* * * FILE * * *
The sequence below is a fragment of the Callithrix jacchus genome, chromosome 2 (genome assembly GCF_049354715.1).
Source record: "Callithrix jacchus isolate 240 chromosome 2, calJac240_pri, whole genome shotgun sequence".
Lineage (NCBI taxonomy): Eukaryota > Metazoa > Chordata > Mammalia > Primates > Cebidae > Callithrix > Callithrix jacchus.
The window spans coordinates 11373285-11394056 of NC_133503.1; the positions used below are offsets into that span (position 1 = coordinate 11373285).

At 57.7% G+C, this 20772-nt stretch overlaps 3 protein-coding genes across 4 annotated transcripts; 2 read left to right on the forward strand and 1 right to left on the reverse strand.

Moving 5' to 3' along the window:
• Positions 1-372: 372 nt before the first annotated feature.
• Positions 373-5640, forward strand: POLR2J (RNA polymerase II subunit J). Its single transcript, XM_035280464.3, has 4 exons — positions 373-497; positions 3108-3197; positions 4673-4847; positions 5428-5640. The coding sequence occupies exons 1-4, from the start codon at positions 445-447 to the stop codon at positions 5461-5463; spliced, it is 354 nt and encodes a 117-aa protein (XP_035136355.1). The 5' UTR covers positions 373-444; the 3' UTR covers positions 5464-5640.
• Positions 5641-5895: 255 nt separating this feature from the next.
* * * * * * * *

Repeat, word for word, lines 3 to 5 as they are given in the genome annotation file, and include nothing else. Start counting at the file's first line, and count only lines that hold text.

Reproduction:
Lineage (NCBI taxonomy): Eukaryota > Metazoa > Chordata > Mammalia > Primates > Cebidae > Callithrix > Callithrix jacchus.
The window spans coordinates 11373285-11394056 of NC_133503.1; the positions used below are offsets into that span (position 1 = coordinate 11373285).

At 57.7% G+C, this 20772-nt stretch overlaps 3 protein-coding genes across 4 annotated transcripts; 2 read left to right on the forward strand and 1 right to left on the reverse strand.